Prince Harry is revealing that he kept the sadness of the death of his mother inside for the first 28 years of his life.
Harry, 31, was speaking in England as he hosted a barbecue at Kensington Palace for the mental health charity Heads Together, which helps athletes with mental illness. He formed the charity with his brother Prince William and sister-in-law Kate Middleton to bring awareness that mental illness is not a weakness.
"It is OK to suffer, but as long as you talk about it. It is not a weakness. Weakness is having a problem and not recognizing it and not solving that problem,” Harry told the BBC. "A lot of people think if you've got a job, if you've got financial security, if you've got a family, you've got a house, all that sort of stuff, everyone seems to think that is all you need and you are absolutely fine to deal with stuff.”
But it was when Harry was speaking to footballer Rio Ferdinand, who lost his wife to cancer last year, that he revealed he was never in touch with his feelings about his mother’s death in a car crash in 1997, when he was just 12.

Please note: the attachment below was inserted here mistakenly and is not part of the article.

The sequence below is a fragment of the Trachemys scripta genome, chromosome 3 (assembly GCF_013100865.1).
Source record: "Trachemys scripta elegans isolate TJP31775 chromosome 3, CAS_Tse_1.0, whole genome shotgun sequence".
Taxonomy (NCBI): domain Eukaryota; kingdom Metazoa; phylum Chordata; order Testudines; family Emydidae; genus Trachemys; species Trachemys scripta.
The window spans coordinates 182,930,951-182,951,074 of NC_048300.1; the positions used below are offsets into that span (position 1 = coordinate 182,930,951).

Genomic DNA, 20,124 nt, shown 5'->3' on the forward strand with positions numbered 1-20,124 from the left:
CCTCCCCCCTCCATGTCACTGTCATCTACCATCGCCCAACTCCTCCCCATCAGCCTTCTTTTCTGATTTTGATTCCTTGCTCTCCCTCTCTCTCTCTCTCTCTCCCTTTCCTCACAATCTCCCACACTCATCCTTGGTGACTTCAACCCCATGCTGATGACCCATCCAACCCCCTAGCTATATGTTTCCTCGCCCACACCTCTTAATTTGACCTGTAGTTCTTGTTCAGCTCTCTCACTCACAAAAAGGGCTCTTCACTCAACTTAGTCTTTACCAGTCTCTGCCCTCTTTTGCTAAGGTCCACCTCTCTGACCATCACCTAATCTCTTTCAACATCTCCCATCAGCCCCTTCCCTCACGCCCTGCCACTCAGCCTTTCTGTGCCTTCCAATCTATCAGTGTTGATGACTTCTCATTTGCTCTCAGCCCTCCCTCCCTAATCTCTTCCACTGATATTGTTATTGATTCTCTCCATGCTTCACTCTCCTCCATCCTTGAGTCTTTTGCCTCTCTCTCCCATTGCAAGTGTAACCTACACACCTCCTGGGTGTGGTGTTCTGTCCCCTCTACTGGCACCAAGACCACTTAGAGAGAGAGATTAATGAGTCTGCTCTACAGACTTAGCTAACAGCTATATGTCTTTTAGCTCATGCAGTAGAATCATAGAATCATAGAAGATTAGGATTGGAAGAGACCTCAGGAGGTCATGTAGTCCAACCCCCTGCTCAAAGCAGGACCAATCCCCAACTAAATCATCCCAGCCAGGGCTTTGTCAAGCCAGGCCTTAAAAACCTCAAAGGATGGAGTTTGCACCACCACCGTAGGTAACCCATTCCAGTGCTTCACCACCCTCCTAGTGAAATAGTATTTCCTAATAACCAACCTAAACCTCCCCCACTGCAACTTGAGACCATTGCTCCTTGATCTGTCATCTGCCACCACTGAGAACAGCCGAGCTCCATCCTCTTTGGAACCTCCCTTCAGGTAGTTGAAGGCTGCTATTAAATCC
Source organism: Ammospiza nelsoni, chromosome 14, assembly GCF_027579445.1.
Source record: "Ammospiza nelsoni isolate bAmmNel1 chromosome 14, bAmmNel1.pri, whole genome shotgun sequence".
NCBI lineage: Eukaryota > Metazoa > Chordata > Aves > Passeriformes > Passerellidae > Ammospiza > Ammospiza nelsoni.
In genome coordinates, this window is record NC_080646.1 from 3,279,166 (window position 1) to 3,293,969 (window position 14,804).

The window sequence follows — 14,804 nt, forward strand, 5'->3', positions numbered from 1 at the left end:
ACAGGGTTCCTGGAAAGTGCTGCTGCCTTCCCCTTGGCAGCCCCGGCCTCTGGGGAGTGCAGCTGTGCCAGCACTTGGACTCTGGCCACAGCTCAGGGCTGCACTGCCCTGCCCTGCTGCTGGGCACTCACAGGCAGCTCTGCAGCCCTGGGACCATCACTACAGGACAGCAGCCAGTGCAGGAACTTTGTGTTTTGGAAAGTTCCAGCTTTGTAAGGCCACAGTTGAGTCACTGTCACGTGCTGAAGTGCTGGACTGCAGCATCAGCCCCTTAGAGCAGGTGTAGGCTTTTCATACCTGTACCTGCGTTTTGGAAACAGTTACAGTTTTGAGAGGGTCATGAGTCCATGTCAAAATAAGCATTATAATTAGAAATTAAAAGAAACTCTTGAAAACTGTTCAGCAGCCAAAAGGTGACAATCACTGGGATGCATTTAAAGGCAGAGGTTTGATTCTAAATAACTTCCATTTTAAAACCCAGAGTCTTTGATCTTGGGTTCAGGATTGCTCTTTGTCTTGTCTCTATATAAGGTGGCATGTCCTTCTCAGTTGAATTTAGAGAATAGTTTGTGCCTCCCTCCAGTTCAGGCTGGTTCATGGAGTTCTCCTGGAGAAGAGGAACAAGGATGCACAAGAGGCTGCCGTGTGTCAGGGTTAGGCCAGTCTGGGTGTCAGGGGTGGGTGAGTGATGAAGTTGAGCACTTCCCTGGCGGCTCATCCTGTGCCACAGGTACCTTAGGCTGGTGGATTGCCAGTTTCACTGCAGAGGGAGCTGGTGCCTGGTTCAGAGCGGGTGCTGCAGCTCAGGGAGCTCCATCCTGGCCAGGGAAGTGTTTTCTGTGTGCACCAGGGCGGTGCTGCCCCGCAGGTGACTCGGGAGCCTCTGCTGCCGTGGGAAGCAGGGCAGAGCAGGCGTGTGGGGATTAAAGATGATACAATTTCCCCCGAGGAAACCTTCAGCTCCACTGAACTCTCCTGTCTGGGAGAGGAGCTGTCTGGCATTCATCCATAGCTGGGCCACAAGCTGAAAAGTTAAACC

“You know, I really regret not ever talking about it,” Harry said.
The former England and Manchester United star said that Harry opened up because he knows what Rio’s three children are going through.
"He's gone through different stages in his life that my kids are going to be going towards,” he said. "So to get some of his experiences is very rewarding for me and very educational in many ways."
Harry went on to say, “at the end of the day [Rio’s] wife was snatched from him at an early stage of his life with her.”
"So of course he is going to suffer, it doesn't matter if he has an amazing job,” he said.
Harry mingled with the attendees after speaking to the crowd, flipping burgers and playing cricket.
Personal Space is Bravo's home for all things "relationships," from romance to friendships to family to co-workers. Ready for a commitment? Then Like us on Facebook to stay connected to our daily updates.